Race & Politics, Theory & Essay

How Do I Feel About My Child’s Education? Shhh, It’s Private

kidsI’m a product of public schools. I’ve attended public schools in Alabama, Michigan, and the most public schools of them all, Department of Defense Dependent Schools (DoDDS) in Frankfurt, Germany. Telling people that you attended school, public no less, in the state of Alabama often gets you side-eyes that register somewhere between the earthquake in Cali this week and a typhoon showing up in Kansas on the “I’m sorry to hear that” scale.

Despite my entire public school upbringing, I’ve found my education to be stellar. In fact, most of my closest friends all attended public school for at least the majority of their schooling, with smatterings here and there of a year or two spent in private school. All of my closest friends have graduate degrees. Amongst my squad are multiple PhDs, beaucoup lawyers, a few economists, etc. Everybody has at least a Master’s degree in something or other.

And here I am…putting my daughter in private school for her education.

On a purely cerebral level, it creates somewhat of a conflict of interest to me. I pay public taxes to live where I live to support schools I’d never send my child to (I do realize that  we all do this). In fact, there’s literally a school close enough to my front door that I could watch my daughter walk from the door INTO the school without ever putting on so much as a flip or flop. I always wanted to be one of those parents who supported the community and did his best to make his community better. And that’s still my goal…I’m just not about to sacrifice my child’s future towards that effort. To say the schools in my neighborhood suck would be a compliment. Such is the public school debacle that is DC Public Schools. I’ve written about this before at the beginning of the process towards looking for a school for my daughter.

Like most major cities, DC is a city full of people with means and people who mean to do really well but life got in the way, and thus our public schools probably rival most major school systems. Largely “not great” schools with a handful of really top notch public schools usually out of reach to those without enough money to own significant amounts of Facebook stock. There’s always the lottery process, but well, its called a lottery for a reason. Sometimes you win, sometimes you don’t win. And when everybody is aiming for the same schools, well, just like the odds of winning the actual lottery, your odds of winning decrease. Unlike the odds of winning Warren Buffett’s billion since it seems like the likelihood of that happening is about the same as me becoming in a white man AND being the first man to have a baby on the same day that Jay-Z gets sworn in as President of Texas.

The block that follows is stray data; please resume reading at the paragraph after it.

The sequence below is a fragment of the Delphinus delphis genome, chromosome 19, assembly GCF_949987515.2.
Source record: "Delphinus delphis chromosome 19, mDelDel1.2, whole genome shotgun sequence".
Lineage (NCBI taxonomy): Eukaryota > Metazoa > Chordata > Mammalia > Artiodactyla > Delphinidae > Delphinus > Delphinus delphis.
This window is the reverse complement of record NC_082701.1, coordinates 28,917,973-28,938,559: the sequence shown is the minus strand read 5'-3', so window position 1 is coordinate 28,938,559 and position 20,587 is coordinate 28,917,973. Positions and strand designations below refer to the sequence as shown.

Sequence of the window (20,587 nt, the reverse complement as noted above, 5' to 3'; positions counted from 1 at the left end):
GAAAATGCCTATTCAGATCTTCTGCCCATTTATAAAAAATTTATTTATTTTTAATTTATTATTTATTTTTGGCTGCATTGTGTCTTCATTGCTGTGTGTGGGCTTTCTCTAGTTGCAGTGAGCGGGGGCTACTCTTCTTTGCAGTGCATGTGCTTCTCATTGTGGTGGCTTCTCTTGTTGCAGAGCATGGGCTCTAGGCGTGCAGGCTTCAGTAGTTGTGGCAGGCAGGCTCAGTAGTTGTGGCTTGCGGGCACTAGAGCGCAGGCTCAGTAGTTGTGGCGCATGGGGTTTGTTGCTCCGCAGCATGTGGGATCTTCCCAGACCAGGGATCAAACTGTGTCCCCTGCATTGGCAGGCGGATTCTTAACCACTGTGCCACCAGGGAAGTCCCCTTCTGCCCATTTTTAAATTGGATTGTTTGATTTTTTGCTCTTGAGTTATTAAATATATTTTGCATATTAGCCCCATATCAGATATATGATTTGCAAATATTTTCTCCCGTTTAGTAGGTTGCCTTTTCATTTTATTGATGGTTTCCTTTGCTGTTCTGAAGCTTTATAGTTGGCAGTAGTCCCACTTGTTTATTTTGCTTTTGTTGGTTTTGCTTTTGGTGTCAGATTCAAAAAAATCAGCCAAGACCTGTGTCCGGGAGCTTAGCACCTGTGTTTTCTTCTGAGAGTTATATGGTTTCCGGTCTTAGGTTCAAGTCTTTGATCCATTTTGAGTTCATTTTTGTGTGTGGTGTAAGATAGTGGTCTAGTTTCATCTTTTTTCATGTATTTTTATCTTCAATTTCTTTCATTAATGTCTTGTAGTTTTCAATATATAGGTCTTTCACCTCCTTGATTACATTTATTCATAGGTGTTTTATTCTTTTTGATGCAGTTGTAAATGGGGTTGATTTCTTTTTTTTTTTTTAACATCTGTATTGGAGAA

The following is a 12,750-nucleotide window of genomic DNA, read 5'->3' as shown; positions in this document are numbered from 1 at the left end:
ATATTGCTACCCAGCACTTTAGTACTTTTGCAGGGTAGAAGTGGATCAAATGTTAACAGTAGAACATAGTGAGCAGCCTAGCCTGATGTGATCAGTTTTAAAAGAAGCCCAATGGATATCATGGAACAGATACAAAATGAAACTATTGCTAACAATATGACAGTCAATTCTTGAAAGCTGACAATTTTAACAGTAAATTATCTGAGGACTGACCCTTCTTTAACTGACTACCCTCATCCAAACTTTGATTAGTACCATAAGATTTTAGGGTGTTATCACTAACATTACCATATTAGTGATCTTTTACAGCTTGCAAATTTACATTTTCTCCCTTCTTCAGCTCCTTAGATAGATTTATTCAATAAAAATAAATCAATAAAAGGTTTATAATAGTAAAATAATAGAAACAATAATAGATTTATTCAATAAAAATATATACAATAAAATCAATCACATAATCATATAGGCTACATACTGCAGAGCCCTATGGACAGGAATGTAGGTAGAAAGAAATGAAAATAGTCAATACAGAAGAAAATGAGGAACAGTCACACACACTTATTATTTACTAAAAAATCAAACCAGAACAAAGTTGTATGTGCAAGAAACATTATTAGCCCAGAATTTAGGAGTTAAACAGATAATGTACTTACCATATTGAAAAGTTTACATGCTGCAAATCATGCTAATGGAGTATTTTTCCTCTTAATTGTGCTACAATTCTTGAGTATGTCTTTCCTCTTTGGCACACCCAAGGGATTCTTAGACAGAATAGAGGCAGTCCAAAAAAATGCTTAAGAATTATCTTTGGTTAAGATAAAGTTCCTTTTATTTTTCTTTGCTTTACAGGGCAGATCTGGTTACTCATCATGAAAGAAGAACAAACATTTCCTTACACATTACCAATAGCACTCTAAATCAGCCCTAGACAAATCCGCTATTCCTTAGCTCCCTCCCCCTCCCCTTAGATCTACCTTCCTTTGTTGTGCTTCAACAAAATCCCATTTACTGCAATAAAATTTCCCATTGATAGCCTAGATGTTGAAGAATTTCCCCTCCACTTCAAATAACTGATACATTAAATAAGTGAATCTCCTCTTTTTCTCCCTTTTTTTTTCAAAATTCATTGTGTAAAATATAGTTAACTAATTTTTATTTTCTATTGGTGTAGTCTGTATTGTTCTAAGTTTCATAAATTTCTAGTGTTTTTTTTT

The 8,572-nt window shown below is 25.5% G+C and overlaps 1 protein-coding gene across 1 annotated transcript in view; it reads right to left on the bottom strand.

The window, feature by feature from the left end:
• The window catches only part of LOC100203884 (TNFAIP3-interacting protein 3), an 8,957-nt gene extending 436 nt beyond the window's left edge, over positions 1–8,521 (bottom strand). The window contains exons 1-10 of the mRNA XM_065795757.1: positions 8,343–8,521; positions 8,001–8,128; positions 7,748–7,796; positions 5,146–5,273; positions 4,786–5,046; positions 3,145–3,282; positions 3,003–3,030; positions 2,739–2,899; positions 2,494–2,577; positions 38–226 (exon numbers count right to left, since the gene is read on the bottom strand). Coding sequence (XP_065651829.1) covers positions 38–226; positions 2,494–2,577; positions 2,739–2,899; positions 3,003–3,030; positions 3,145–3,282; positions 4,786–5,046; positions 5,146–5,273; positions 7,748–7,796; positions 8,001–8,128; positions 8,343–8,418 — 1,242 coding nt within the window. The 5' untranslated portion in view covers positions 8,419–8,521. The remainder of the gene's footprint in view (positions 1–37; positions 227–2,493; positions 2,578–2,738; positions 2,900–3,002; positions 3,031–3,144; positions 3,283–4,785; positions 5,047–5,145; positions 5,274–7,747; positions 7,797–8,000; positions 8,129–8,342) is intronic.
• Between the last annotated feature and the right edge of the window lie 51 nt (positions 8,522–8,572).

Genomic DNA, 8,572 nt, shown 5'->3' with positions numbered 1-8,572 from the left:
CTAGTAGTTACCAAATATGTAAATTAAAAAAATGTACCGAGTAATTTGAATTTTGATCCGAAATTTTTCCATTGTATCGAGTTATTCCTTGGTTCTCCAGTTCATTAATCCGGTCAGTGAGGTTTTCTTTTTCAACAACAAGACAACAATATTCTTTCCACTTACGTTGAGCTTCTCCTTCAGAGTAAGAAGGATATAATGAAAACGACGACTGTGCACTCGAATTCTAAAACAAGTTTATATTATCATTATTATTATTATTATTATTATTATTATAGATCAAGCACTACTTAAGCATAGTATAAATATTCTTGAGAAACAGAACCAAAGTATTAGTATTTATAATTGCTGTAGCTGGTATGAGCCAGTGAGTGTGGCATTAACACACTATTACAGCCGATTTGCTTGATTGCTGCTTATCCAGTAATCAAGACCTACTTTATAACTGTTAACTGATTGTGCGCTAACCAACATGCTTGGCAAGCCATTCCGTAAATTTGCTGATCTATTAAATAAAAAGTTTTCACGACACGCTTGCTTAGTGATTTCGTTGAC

I remember having a conversation with one of my best friends about the private vs public school process. He made a very valid point in that no matter what school we send our daughter to, she’ll likely apply to the same colleges (when we get to that road) no matter where she goes to K-12 because she’s always going to be smart and always going to excel. And that’s a very valid point. Point of reference, Young Panamontana is going to Spelman. She will likely be able to pull that off from anywhere. No shots. Just the facts, ma’am. But the issue there is the time between 5 and 18. Attempting to give your child the option to maximize their potential is where the questions start to arise. I know nearly every person with a child that they care about (the news really scares me sometimes with the stories of these people who clearly do not enjoy the parenting gig) spends at least sometime struggling with where to send their kids to school. Those lucky enough to live in districts where the schools are good are set. But the rest of us go on a mad dash towards choices. It’s a nerve-wracking situation because you want to make sure that you don’t make the wrong decision. It’s like getting into…actually, its not like at all…it IS getting into a relationship with a school where your hope your child will thrive and truly be able to shoot for that goal of being whoever they want to be.